Millions of dollars are being saved and/or trimmed behind the scenes to help area hospitals survive the recession. And if all goes well, patients won’t notice any difference.
These measures aren’t as flashy as postponing major building projects, and they don’t pack the emotional heft of layoffs, but hospital administrators say they’re saving money, one glove-box contract at a time.
Some hospitals — such as Hanover Hospital, Springettsbury Township-based Memorial Hospital and Harrisburg’s PinnacleHealth System — have renegotiated vendor contracts.
For example, renegotiated contracts for hip and knee implants are saving the hospital a few hundred thousand dollars per year, said George Kyriacou, Hanover Hospital’s chief executive officer and president.
Hanover and Penn State Milton S. Hershey Medical Center have initiated programs to gather cost-saving ideas from staff members.
One idea that’s come out of this process at Hanover — a recycling program — even has begun to generate some revenue, said Pat Saunders, vice president of nursing.
Hershey expects its version of the program will save $7.5 million over three years, said Jim Rohacek, administrator of support services integration at the Derry Township-based institution.
Hershey also has been pursuing product standardization to trim expenses: for example, purchasing all of the same type of gloves helps hospital negotiate better prices, he said.
“It’s really transparent to the patients,” Rohacek said. “They wouldn’t notice anything different. The products are all quality products, and we save a lot of money on them.”
Staffing patterns and personnel have come under greater scrutiny at some local hospitals.
Hanover is authorizing overtime more sparingly, has eliminated its use of agencies and has decided to postpone filling or eliminate eight or nine open positions, Kyriacou said. Some people who had worked at the hospital under the auspices of an agency now have permanent positions with the hospital.
Hanover also has partnered with Penn State to bring educational opportunities to its staff instead of paying to send them farther away, largely through the use of distance learning.
Memorial Hospital has slashed its use of consultants, said Richard Imbimbo, chief financial officer at the Springettsbury Township-based facility.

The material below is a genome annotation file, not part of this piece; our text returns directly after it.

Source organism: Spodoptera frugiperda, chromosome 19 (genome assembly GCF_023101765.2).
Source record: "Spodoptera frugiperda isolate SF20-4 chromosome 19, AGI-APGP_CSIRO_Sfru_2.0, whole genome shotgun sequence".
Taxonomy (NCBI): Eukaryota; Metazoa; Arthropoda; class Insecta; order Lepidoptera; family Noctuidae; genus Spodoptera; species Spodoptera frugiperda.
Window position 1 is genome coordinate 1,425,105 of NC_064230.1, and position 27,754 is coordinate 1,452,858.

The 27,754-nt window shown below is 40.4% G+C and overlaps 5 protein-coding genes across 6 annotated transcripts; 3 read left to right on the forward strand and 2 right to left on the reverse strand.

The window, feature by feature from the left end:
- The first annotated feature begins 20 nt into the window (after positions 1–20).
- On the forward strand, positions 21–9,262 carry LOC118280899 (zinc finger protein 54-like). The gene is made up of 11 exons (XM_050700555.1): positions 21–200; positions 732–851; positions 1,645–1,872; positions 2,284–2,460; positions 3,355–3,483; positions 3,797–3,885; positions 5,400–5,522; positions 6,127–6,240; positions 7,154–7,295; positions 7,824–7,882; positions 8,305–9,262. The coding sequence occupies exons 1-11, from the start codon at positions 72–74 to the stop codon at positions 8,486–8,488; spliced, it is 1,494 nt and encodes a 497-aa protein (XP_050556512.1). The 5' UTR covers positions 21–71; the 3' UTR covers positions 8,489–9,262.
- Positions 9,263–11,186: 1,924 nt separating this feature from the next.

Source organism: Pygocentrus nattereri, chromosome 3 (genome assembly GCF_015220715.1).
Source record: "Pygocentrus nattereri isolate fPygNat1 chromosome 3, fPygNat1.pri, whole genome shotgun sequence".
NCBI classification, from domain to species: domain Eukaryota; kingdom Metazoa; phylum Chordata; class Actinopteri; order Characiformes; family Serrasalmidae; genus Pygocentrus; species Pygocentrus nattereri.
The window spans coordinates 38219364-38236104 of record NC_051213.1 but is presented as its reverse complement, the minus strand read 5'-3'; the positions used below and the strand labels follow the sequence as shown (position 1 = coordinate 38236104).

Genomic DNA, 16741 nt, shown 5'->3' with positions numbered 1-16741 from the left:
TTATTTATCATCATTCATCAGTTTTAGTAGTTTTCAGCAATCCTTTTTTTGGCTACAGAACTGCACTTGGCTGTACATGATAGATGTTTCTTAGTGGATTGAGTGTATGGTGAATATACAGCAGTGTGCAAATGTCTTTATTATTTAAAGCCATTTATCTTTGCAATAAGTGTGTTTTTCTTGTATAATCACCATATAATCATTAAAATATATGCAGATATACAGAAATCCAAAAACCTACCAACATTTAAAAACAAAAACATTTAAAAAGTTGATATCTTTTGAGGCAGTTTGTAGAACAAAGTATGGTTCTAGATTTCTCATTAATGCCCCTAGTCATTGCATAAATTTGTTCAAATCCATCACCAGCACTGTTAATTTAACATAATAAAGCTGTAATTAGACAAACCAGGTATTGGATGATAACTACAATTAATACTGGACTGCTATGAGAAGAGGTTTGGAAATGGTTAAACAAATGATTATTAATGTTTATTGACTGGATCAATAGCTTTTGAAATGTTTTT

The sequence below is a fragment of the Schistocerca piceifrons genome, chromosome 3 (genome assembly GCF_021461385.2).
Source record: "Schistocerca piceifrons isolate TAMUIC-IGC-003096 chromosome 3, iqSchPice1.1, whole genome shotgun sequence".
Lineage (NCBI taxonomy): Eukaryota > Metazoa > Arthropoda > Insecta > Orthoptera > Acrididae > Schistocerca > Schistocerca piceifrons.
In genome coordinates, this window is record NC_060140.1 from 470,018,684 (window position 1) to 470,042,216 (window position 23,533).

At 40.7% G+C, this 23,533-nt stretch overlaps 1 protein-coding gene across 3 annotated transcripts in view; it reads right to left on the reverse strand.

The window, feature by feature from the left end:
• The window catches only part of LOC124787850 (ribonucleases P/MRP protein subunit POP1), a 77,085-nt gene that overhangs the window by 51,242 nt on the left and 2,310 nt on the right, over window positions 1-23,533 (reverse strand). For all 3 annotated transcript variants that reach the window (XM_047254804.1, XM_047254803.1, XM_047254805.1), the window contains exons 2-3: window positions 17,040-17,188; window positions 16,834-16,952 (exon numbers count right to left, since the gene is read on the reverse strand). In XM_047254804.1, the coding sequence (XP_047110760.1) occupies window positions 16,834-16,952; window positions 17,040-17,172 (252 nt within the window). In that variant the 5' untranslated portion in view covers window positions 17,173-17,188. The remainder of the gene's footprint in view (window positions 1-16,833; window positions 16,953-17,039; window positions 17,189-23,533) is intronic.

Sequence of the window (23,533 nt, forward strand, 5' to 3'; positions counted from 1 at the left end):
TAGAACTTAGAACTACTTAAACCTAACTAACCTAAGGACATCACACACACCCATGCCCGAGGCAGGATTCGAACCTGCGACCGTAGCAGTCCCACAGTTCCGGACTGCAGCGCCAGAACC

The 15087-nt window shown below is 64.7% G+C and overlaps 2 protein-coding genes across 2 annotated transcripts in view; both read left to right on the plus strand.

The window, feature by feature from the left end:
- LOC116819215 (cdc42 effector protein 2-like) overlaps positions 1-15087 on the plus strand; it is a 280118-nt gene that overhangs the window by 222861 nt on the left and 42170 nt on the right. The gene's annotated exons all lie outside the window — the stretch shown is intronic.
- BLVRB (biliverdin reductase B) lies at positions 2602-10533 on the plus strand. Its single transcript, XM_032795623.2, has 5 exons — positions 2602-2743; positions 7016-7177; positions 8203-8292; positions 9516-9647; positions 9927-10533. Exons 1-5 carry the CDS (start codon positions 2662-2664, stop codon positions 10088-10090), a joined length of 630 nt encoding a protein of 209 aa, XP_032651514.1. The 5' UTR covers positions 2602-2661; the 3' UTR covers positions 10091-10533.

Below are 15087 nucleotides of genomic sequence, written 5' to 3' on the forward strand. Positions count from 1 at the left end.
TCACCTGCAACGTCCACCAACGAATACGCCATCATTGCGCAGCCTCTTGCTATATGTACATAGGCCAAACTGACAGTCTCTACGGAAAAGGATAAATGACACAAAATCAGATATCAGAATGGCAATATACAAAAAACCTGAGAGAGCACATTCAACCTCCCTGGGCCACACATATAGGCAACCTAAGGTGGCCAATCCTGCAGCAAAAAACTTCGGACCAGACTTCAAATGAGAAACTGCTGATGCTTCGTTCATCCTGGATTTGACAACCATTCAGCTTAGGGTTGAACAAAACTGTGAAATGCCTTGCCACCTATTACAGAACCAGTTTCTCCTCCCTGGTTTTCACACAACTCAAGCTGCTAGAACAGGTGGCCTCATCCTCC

Thanks to a collection of cost-saving initiatives, Memorial Hospital is poised to hit its revised fiscal targets for 2009, Imbimbo said. Hospital management developed the revised targets in the late fall when it became apparent the downturn would be sustained, he said.
Combined with a series of salary freezes and reductions, the measures save the hospital about $500,000 per month, Imbimbo said. The hospital also postponed major capital expenditures unless urgently needed, cut back on travel and reduced its advertising budget, he said.
Some positive indicators have begun to surface in the economy, but the hospital remains hunkered down to wait out the squall.
“I still think we’re vulnerable for least six to nine months,” Imbimbo said.
Some hospitals have existing programs that are continuing to quietly save them dollars.
About two years ago, Hershey began working with Minnesota-based Universal Hospital Services (UHS) to manage its equipment inventory.
The program has financial as well as practical benefits, Rohacek said.
“Over the years we had problems managing movable medical equipment in our institution — problems like, nurses couldn’t find equipment and, when they found it, it wasn’t clean,” he said.
Under the terms of the agreement, UHS owns certain types of equipment, such as infusion pumps and crash carts, and is responsible for its storage, maintenance, tracking and replacement.
It’s saved the hospital $3.6 million it would have had to spend to replace or upgrade equipment and $300,000 per year because it frees up staff from equipment troubleshooting and maintenance, Rohacek said.
Nursing satisfaction also has shot up since the partnership began, he said.
The program is one that will continue with or without recession, Rohacek said.
Some cost-saving measures — or at least the spirit in which they were implemented — might also endure beyond the downturn, hospital staff members said.
“Everyone’s much more cognizant of what they’re spending — they now watch every dollar,” Imbimbo said. “That’s a healthy thing, and something I hope that will continue when things pick back up economically.”o